When I talk about your “vision,” what am I actually talking about? Your vision is generally regarded as your sight – your ability to see. In this context, I’m talking about your ability to see into the future.
For this, you use your imagination rather than your eyes, but the point I’m going to keep returning to in this book is that this experience is equally as “real” as anything you might focus on in the external world. And here’s the kicker – you can form in the external world what you are able to see in your inner world. You just have to believe it’s possible and form the most detailed, vivid imagining that you can.
I’m going to mention a couple of things up front here. The first is the difference between having a vision and setting goals. There are many proponents of goal setting, and breaking large tasks down into manageable to-do lists helps lots of people get things done incrementally. However, this isn’t what I’m talking about. Setting goals is something I’ve tried myself, but it’s been nowhere near as effective for getting me where I am as painting an “impossible” dream and holding it in my mind, feeling it through my body and focusing on it with all my intent.
The second thing I want to address is a common question that arises: What if my vision changes? Is my vision allowed to change? The answer is a resounding yes! As I said before, life doesn’t move in a straight line. Reality is fluid. Your vision is allowed to evolve as you evolve, and you may find that the universe responds to you in mysterious ways. Focused on one possible future, opportunities and developments may arise that take you in a different direction if you so choose – to a new vision you didn’t even know was possible until events unfolded.
I’m thinking of my own path here – I set out to become a strength and conditioning coach, working with pro athletes, but the further I went on my journey, the more I found different things popping up out of leftfield – my vision grew, my horizon expanded, and things that hadn’t even crossed my mind in the beginning became a possibility. If I felt like pursuing them, I did, and watched them become a reality.
Often, in business, what you start out thinking will make you successful doesn’t end up being it. It’s amazing what comes up when you start seriously pursuing a dream.
Find your spark
Before you jump into painting your vision of the future, I want you to really think about why you are doing this. You need to know why because this will keep you going. This is your motivation, your inspiration, your spark. This is what ignites the jet fuel and lights a fire under you. This is what makes everything worthwhile.
This cropped up in the introduction of my book, Quantum Success and this burning question will continue to crop up whenever anything becomes an effort, or takes up your time, or demands your energy, especially when things are hard, and you perceive they’re not going your way. You’ll need to stop, pause and think: Why am I doing this? What is the point?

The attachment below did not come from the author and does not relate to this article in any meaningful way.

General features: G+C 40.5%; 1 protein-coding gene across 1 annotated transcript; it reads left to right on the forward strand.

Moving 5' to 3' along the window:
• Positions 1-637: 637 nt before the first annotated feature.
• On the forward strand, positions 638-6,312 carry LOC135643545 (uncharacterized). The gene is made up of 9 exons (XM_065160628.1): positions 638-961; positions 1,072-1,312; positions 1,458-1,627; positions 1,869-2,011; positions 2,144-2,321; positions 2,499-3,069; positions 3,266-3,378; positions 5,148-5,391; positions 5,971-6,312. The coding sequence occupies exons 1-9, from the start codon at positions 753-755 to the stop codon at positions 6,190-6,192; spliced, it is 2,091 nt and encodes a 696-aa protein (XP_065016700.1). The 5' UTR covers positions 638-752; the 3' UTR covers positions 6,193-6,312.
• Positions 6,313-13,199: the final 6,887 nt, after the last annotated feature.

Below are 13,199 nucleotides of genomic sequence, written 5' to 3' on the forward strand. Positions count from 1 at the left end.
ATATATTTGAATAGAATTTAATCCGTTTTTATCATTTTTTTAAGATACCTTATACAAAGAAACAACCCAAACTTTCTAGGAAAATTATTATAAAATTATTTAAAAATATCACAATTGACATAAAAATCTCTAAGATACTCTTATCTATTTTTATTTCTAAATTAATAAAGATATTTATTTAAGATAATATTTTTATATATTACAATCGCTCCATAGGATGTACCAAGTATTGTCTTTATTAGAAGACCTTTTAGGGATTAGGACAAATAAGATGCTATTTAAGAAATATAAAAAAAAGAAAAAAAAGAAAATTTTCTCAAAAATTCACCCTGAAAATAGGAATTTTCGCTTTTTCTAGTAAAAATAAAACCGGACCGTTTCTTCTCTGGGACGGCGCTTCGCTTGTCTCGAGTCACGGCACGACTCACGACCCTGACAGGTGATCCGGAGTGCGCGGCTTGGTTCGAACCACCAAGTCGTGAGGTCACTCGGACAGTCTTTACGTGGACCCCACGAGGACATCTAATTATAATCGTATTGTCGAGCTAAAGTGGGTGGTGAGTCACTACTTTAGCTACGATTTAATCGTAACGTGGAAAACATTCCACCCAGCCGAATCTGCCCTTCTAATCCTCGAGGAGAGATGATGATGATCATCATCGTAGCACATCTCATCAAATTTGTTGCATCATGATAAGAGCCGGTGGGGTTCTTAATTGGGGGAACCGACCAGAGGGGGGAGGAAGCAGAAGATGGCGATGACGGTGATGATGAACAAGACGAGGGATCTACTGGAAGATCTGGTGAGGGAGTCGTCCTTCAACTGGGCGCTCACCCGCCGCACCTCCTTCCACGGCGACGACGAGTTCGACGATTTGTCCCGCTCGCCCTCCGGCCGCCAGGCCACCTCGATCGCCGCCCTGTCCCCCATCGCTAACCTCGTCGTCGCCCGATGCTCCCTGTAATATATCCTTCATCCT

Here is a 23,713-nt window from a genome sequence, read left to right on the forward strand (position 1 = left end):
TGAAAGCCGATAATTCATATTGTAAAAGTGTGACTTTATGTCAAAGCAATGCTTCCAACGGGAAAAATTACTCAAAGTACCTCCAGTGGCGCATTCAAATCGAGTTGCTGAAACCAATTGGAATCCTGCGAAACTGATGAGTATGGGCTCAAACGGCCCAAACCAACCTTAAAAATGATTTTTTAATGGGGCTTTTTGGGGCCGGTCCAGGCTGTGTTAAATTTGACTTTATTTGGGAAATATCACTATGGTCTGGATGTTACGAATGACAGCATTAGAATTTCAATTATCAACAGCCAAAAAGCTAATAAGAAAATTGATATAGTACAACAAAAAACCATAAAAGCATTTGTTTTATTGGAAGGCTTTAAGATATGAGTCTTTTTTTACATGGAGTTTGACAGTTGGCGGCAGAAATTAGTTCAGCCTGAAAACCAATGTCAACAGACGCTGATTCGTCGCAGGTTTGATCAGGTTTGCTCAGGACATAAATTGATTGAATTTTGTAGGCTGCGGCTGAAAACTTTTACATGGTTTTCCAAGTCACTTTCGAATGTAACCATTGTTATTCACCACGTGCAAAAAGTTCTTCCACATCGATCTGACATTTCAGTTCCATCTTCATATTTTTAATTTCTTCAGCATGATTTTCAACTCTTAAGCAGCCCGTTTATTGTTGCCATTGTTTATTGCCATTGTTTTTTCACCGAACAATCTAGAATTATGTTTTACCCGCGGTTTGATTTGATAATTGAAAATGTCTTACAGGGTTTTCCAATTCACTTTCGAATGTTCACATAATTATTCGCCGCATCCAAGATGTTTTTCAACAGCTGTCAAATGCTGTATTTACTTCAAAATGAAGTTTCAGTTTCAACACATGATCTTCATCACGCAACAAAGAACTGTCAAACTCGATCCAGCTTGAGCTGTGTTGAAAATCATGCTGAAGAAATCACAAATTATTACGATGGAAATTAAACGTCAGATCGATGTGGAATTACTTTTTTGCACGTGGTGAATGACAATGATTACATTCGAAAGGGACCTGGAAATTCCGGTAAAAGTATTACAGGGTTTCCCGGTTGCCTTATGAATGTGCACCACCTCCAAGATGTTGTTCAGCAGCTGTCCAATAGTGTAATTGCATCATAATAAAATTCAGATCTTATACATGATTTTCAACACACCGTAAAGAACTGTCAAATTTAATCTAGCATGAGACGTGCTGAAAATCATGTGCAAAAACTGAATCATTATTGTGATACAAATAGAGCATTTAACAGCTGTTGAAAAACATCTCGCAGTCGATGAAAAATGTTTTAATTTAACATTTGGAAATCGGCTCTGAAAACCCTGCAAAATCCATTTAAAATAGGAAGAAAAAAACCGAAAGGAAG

For me, it was the thought of my son – what I wanted for him – primarily his safety, but then the possibility of a limitless future. When things were at their toughest, he was the spark that kept me fighting. I would think about why I was doing this – I wanted to be a role model for him. I wanted to achieve my dreams to prove that it was possible, so that he would have no problem ever believing that he could achieve his own.
Before we go any further, I want you to dedicate some serious thought to this. It might not take much digging at all to find your underlying motivation, but the more you think about it, the more it will become entrenched in your brain, ready to give you a kick of inspiration and motivation whenever you need it most.
These are the considerations when you are trying to identify your spark:
- It must be personal.
- It will be something or someone you are passionate about.
- It has to be important to you NOW – something in the present, not something from the past.
- It is what makes you tick. Deep down, it makes you who you are.
- It is a trigger. The thought of losing it is what will get you fired up enough to fight for your vision.
- It isn’t logical; it’s emotional – something that rips you at your core, deep in your heart and soul.
You need to take some time to uncover this part of yourself. It might be a very simple answer, but, again, you need to really think about it and engage your emotions at the same time. When the going gets tough, you want your brain to be programmed to immediately spark your resistance.
Permission to dream
Now comes the fun part. I want you to give yourself permission to dream. No dream is impossible, so dream big! The very fact that you have imagined it means that it is a possibility in the field of infinite possibilities. Napoleon Hill went so far as to clip the word “impossible” out of his dictionary.
Make your vision so crazy and out there that people think you’re NUTS. If you aim for the moon, even if you “only” get half way, you will still hit the stars.
I always think of this story I was told. Two guys were at a party for New Year’s and they both decided to write out what they wanted to accomplish by the following year’s party. They put what they’d written inside an envelope and sealed it. The following year, the first guy opened up the envelope and took out his piece of paper excitedly. He told his friend that he hit his goal of making 100K. His friend took out his piece of paper and just looked at it. “Did you do it?” the first guy asked. “No,” his friend replied. He only hit fifty per cent of what was written down. The thing is, the figure he’d written down was five million.
Now here’s another important point. Don’t only give yourself permission to dream. Give yourself permission to have. So many people struggle with this concept. The idea of owning things that others don’t or making their fortune can lead to them feeling consumed with guilt. This has been part of our conditioning, but it makes no sense! Only when you have can you share. And if you work hard and go the extra mile, why shouldn’t you have everything you desire? You are not taking from others. There is more than enough to go around, and anyone can change their reality and go after what they want. Doing it for yourself proves to others that it’s possible. It’s not about having material possessions, but the meaning you attach to them.